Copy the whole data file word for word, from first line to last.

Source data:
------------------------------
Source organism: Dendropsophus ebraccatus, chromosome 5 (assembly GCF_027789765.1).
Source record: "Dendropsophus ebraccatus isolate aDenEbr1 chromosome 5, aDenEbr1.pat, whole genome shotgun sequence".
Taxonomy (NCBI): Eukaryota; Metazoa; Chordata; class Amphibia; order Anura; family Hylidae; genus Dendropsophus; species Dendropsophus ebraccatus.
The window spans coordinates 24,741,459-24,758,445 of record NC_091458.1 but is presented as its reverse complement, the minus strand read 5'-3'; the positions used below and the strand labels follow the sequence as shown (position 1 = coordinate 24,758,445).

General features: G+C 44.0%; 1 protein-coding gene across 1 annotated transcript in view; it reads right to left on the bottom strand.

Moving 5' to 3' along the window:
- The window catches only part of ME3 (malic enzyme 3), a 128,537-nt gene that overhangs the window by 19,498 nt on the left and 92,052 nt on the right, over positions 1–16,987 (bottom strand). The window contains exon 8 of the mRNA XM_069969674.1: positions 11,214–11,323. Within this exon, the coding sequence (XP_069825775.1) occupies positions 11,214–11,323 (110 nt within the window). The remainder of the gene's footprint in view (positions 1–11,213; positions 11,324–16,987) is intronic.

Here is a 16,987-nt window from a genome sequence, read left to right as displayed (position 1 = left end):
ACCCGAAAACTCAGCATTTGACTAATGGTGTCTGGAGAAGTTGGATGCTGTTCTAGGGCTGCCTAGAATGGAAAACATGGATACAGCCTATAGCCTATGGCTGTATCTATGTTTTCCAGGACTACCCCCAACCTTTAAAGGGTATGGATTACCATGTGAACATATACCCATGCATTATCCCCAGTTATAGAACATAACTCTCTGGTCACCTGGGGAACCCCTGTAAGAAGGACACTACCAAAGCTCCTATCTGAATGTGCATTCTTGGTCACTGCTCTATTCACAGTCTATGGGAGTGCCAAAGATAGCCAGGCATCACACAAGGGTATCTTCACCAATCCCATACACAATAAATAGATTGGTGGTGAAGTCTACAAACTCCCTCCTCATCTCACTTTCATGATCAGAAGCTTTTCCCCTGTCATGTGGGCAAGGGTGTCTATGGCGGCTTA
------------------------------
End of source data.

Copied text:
Source organism: Dendropsophus ebraccatus, chromosome 5 (assembly GCF_027789765.1).
Source record: "Dendropsophus ebraccatus isolate aDenEbr1 chromosome 5, aDenEbr1.pat, whole genome shotgun sequence".
Taxonomy (NCBI): Eukaryota; Metazoa; Chordata; class Amphibia; order Anura; family Hylidae; genus Dendropsophus; species Dendropsophus ebraccatus.
The window spans coordinates 24,741,459-24,758,445 of record NC_091458.1 but is presented as its reverse complement, the minus strand read 5'-3'; the positions used below and the strand labels follow the sequence as shown (position 1 = coordinate 24,758,445).

General features: G+C 44.0%; 1 protein-coding gene across 1 annotated transcript in view; it reads right to left on the bottom strand.

Moving 5' to 3' along the window:
- The window catches only part of ME3 (malic enzyme 3), a 128,537-nt gene that overhangs the window by 19,498 nt on the left and 92,052 nt on the right, over positions 1–16,987 (bottom strand). The window contains exon 8 of the mRNA XM_069969674.1: positions 11,214–11,323. Within this exon, the coding sequence (XP_069825775.1) occupies positions 11,214–11,323 (110 nt within the window). The remainder of the gene's footprint in view (positions 1–11,213; positions 11,324–16,987) is intronic.

Here is a 16,987-nt window from a genome sequence, read left to right as displayed (position 1 = left end):
ACCCGAAAACTCAGCATTTGACTAATGGTGTCTGGAGAAGTTGGATGCTGTTCTAGGGCTGCCTAGAATGGAAAACATGGATACAGCCTATAGCCTATGGCTGTATCTATGTTTTCCAGGACTACCCCCAACCTTTAAAGGGTATGGATTACCATGTGAACATATACCCATGCATTATCCCCAGTTATAGAACATAACTCTCTGGTCACCTGGGGAACCCCTGTAAGAAGGACACTACCAAAGCTCCTATCTGAATGTGCATTCTTGGTCACTGCTCTATTCACAGTCTATGGGAGTGCCAAAGATAGCCAGGCATCACACAAGGGTATCTTCACCAATCCCATACACAATAAATAGATTGGTGGTGAAGTCTACAAACTCCCTCCTCATCTCACTTTCATGATCAGAAGCTTTTCCCCTGTCATGTGGGCAAGGGTGTCTATGGCGGCTTA